Why it’s important to dig in your trash

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The majority of people don’t really know what to picture when I say, “I do waste audits”. There are a lot of reasons and benefits to doing a waste audit, (which you can read about in this blog post), but basically a  waste audit is a “snapshot” of how you’re company is doing in regards to throwing stuff away. A waste audit identifies what recyclables, organics and other items are ending up in the trash that aren’t actual “garbage”.

So let me paint you a picture.
I get a business to hold back a couple days worth of garbage. The trash is either stored somewhere or we pull the bags out of the dumpster. I get a team of volunteers from the organization to help me and before we go anywhere near the trash we suit up. We put on full body hazmat suits with bootie covers, nitrile gloves and safety glasses. We set up a tarp with labeled bins, at least 5 categories including Recyclable, Depot Items, Compostable, Hazardous and Garbage. On the labels it defines what is accepted in each category, and let me tell you, the only thing that is actually garbage is usually small plastic items, snack wrappers and plastic bags sold as products (like Ziploc bags and garbage bags). Almost everything else can be diverted. We have a weigh scale set up and know the volume of the containers we are sorting into so we can measure what goes into each category.

Then we start by opening up one garbage bag at a time. We look at all the items inside and re-sort it into the correct categories. We are very careful to avoid touching broken glass or anything else hazardous, and sometimes use tongs to pull the garbage out. Depending on the size of sample, it can take 1-3 hours (unless it’s a large organization).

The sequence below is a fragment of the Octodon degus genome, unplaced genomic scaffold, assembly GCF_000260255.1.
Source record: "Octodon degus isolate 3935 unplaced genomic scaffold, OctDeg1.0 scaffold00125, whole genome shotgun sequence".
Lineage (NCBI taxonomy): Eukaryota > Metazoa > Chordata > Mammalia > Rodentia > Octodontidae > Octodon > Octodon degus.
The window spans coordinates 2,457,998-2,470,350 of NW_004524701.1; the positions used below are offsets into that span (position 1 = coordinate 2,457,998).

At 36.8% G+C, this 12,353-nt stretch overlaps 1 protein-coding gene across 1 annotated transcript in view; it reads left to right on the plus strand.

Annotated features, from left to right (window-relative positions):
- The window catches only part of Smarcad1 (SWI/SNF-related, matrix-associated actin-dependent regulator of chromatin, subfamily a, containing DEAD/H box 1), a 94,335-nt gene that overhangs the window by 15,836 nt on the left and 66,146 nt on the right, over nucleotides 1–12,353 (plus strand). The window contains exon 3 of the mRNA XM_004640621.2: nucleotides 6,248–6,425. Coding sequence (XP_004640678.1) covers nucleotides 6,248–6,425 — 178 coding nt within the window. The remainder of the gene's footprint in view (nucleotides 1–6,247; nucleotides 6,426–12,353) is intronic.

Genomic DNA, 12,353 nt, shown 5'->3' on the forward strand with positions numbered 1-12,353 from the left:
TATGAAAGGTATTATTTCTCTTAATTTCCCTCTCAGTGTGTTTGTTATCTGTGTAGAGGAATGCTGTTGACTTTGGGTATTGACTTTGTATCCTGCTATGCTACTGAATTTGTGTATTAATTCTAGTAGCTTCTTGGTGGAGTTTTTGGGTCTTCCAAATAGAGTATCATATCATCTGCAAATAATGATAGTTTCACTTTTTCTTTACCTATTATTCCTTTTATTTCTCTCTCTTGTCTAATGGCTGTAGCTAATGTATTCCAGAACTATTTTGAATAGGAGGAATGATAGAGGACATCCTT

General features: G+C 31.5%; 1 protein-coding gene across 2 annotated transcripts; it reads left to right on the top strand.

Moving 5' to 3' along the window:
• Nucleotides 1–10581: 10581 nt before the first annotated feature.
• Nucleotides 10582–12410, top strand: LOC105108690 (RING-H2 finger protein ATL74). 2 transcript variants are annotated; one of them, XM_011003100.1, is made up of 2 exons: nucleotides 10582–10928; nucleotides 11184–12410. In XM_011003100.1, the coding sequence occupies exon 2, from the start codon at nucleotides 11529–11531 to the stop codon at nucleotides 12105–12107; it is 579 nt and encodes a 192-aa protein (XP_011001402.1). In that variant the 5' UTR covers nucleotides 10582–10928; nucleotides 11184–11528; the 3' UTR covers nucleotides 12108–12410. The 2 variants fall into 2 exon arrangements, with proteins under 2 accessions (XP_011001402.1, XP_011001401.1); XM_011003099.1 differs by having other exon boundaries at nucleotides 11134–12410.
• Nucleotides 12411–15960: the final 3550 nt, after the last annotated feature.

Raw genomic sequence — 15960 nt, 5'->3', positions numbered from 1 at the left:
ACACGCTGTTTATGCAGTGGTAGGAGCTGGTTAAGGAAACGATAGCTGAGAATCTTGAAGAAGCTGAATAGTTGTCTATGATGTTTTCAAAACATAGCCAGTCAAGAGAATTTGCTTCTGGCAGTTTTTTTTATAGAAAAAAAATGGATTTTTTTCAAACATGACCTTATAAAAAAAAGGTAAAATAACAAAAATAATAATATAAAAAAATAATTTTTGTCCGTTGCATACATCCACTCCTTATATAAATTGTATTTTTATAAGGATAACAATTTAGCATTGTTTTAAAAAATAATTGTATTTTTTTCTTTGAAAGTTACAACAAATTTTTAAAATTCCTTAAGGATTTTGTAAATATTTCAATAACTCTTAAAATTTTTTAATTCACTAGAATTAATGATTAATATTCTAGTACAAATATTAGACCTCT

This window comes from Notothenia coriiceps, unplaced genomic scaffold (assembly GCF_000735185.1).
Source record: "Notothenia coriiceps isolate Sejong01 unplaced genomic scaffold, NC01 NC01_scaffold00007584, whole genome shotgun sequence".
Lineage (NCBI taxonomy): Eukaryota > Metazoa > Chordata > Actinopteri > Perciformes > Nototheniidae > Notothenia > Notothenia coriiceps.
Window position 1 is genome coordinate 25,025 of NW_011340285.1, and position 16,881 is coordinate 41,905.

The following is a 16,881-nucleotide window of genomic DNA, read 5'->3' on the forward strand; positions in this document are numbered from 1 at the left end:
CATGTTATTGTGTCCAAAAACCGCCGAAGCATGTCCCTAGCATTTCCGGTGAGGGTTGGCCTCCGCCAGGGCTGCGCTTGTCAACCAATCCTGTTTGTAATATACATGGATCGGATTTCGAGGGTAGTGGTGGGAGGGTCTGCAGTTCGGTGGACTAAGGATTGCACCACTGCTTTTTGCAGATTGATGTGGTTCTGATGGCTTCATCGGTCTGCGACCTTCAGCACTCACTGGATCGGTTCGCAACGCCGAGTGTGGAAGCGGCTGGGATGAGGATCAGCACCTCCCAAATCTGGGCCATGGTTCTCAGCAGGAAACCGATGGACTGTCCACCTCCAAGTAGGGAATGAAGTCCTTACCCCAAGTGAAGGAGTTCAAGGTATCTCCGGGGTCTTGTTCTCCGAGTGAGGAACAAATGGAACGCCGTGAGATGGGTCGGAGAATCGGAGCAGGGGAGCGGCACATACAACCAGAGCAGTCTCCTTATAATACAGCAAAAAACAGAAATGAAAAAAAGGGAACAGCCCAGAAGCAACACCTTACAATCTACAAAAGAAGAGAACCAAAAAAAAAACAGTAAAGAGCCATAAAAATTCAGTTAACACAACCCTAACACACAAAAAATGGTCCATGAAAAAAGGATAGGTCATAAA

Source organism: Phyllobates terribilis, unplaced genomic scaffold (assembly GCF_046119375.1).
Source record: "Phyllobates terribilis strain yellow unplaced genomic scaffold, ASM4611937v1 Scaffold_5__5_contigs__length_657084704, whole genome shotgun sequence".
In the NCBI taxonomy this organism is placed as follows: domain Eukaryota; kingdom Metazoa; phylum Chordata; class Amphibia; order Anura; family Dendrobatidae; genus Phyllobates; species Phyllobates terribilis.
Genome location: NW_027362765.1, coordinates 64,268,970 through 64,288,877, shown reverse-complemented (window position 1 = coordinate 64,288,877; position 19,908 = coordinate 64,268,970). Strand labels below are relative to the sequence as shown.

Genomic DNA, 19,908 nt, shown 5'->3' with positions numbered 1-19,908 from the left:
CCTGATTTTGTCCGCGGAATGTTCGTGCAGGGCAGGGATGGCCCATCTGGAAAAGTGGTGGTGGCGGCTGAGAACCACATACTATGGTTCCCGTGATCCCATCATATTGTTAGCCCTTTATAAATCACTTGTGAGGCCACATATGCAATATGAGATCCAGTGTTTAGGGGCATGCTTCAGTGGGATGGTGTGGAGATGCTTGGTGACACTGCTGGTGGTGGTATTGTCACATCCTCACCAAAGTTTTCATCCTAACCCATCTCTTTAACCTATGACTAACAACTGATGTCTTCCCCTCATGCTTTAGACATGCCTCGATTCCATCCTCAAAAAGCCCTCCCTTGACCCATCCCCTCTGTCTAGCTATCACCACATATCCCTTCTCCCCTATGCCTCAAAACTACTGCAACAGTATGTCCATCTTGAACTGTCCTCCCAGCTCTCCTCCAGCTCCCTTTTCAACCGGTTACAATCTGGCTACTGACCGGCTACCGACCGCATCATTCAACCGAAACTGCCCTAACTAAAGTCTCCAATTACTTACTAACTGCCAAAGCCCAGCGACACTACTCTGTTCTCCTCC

Once everything is sorted, we weigh the sample. We may do this as we go along depending on if the containers are getting really full. Once it’s finished, we can visually see how much waste that was destined for the landfill should actually be going to the landfill. It’s usually around 25%.
We clean up, put all the waste where it is supposed to go, wash off the containers and tarp and dispose of our gloves and suits. Then it’s time to crunch the numbers.

The data that comes out of this is a baseline. Goals and actions can be set based on this data to work to improve waste diversion within the organization. A waste audit should be conducted annually to compare the amount of waste and the category weights, to make sure the actions set in place are actually working.

Do your own waste audit. We have a free handy guide on how to conduct your own waste audit. Download it at the end of this post https://www.sustainabletourism2030.com/how-to-reduce-waste-at-work/

Hire a company to do your waste audit. We do waste audits all the time for businesses, schools, universities and events. We encourage people to do their own but we also come in with all the equipment and can do them ourselves, with or without the help of volunteers. Visit http://www.greenstep.ca and give us a call.

Even if you’re already doing a great job diverting recyclables and organics from the landfill, a waste audit gives you tangible results you can use in your sustainability reporting year over year. We encourage every business, big or small, to do this at least once a year.

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